Hassan, the Local Olympian, Speaks Out

Aug 20, 2016; Rio de Janeiro, Brazil; Hassan Mead (USA) and Bernard Lagat (USA) in the men's 5000m final during the Rio 2016 Summer Olympic Games at Estadio Olimpico Joao Havelange. Mandatory Credit: Guy Rhodes-USA TODAY Sports

Hassan, a Somali American Olympian from Minnesota, recently made news after commenting on president Trump’s immigration ban. The executive order banned entry into the United States from seven Muslim-majority countries that includes Somalia, for 90 days and suspended the U.S. Refugee Program for 120 days. It also indefinitely suspended refugee intake from Syria. The Trump Administration has said the restrictions are a necessary measure to keep America safe.

In a recent interview with Sport Illustrated, Mead said, “Even if I may not be denied right now, it starts to stress you out,” Mead says. “Airports are already a tension-filled environment with random selection because of your demographic and beliefs. Now there’s this order from someone with a lot of power, and I’m still trying to take it in as its happening.”

Hassan Mead, 26, is a South Minneapolis high graduate, a gopher and a 2016 Olympian. Even though he is not a household name in Minnesota, he should definitely be more celebrated among the Somali American community in Minnesota. Hassan is a long distance runner that went to University of Minnesota and ran for team USA in the Rio Olympics 2016 after failing to qualify for the 2008 Olympics. He is a nine-time Big Ten Conference Champion winning two in cross country, (2008, 2009) and seven in track, sweeping all distance events in the 2009 indoor and outdoor seasons. Mead is currently running with the Oregon Track Club in Eugene, Oregon. Hassan graduated from South Minneapolis high school in 2007.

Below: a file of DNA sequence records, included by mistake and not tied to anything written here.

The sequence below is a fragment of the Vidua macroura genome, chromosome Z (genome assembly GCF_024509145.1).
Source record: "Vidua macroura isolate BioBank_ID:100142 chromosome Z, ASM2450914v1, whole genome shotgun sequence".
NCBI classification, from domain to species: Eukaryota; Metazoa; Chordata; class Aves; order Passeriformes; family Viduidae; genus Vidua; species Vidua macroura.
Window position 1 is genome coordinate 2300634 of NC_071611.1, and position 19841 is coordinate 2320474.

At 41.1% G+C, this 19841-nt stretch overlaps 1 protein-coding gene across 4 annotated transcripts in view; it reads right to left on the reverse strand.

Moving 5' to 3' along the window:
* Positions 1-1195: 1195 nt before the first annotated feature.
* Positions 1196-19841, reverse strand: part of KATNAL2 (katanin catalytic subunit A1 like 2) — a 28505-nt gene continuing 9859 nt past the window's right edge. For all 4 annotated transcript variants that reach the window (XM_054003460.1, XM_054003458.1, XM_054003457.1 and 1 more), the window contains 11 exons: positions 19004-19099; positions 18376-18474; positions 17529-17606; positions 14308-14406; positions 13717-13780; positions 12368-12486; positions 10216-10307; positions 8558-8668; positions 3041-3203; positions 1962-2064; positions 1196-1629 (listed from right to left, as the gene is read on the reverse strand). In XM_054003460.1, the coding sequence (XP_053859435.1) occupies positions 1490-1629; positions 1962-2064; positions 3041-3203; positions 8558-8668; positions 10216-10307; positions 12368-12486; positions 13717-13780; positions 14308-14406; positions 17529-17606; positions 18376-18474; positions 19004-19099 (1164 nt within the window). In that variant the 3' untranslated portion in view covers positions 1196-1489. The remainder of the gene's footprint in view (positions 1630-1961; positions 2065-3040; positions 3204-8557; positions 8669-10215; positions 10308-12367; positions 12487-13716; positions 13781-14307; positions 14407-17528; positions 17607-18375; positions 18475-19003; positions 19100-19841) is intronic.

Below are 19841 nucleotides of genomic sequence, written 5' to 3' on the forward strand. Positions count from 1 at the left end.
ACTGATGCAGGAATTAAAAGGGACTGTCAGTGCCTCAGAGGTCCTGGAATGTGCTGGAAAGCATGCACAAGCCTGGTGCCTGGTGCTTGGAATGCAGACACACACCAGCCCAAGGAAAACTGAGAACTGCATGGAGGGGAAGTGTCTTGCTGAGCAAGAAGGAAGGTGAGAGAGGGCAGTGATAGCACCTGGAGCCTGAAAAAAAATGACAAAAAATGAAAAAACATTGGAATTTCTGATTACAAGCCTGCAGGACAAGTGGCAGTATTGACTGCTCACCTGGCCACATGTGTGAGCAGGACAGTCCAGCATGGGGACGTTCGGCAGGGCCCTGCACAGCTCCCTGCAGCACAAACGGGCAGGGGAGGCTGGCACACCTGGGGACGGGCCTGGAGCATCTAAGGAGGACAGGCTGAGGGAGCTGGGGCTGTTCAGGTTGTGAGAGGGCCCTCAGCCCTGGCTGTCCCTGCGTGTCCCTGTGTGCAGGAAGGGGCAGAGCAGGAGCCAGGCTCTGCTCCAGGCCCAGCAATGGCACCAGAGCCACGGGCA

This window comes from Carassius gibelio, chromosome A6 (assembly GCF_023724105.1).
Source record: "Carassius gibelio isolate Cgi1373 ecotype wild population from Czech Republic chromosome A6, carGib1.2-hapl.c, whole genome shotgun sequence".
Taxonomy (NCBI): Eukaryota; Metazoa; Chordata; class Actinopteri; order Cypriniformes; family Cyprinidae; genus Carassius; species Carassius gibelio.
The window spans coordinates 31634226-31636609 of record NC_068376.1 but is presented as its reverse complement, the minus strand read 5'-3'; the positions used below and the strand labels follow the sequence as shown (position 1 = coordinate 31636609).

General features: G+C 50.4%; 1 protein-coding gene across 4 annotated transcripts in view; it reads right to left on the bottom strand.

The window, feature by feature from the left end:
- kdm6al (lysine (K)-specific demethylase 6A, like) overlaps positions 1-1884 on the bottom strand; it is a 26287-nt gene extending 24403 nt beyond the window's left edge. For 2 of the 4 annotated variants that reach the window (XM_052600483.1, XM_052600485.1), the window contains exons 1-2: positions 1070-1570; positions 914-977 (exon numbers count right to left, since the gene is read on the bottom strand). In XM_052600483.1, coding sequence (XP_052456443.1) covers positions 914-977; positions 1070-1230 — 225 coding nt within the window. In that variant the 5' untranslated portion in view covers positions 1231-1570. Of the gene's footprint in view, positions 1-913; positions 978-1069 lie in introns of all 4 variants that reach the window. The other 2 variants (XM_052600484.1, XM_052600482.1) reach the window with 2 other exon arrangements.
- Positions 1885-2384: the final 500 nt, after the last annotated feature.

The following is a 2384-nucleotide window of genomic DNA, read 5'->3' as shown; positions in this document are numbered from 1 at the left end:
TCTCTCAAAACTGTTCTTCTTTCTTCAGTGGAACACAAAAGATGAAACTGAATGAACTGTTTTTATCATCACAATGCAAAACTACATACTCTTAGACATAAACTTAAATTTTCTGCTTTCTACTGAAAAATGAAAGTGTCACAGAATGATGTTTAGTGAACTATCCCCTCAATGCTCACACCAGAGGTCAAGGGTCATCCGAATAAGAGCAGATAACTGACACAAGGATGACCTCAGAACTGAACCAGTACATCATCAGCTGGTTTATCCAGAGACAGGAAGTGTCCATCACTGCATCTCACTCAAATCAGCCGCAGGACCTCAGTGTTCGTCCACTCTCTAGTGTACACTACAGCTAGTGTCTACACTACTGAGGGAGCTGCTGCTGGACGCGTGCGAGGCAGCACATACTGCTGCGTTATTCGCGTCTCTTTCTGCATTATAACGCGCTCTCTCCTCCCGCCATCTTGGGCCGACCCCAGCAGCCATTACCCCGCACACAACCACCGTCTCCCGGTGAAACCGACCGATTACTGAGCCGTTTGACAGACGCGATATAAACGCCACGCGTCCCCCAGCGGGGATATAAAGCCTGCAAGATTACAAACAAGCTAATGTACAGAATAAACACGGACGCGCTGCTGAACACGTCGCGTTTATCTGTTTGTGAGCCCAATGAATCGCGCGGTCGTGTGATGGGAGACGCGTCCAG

Hassan was born in Boromo, Somalia June 28, 1989. He moved to America with his family in the year 2000 landing in California then relocating to Virignia and eventually to Minnesota. He competed at the high school level for South Minneapolis high’s track team where he set records and had a very fine career. Hassan ended up going to University of Minnesota and was selected to the all freshmen team his first year.

From 2008 through ’12 he attended the University of Minnesota, where he suffered a collapsed lung in 2010 that kept him from qualifying for the 2010 Olympics. Hassan still graduated as an eight-time All-America and nine-time Big Ten champion.

Mead became a professional runner by qualifying for the 2015 IAAF World Championships in Beijing, and he topped that up by taking second place to Bernard Lagat, a Kenyan-born U.S. Olympian, in the 5,000 meters at the 2016 U.S. Olympic Trials and made his first Olympic team. In Rio, Mead marched in the Opening Ceremony with the rest of the US Olympic team. A week later, he stumbled and fell in the semifinal before being reinstated for the final, where he finished 11th.

Mead, who is a dual citizen of the United State as well as Somalia has experienced airport harassment first hand while travelling to Australia with his coaches for a track meet. Hassan was pulled out of the security line and questioned by immigration officials for over 2 hours before finally boarding his flight.

“The world is a different place now,” Mead says. “You’re seeing a lot of people out there protesting regardless of their beliefs. We’re in the 21st century and we can clearly see what’s morally wrong. People are out there calling it out and saying, this is wrong in so many ways. That’s why I’m not worried. The people will fight it. People from many different backgrounds and beliefs will now come together and stand up for what’s right and let the American spirit stand up.”


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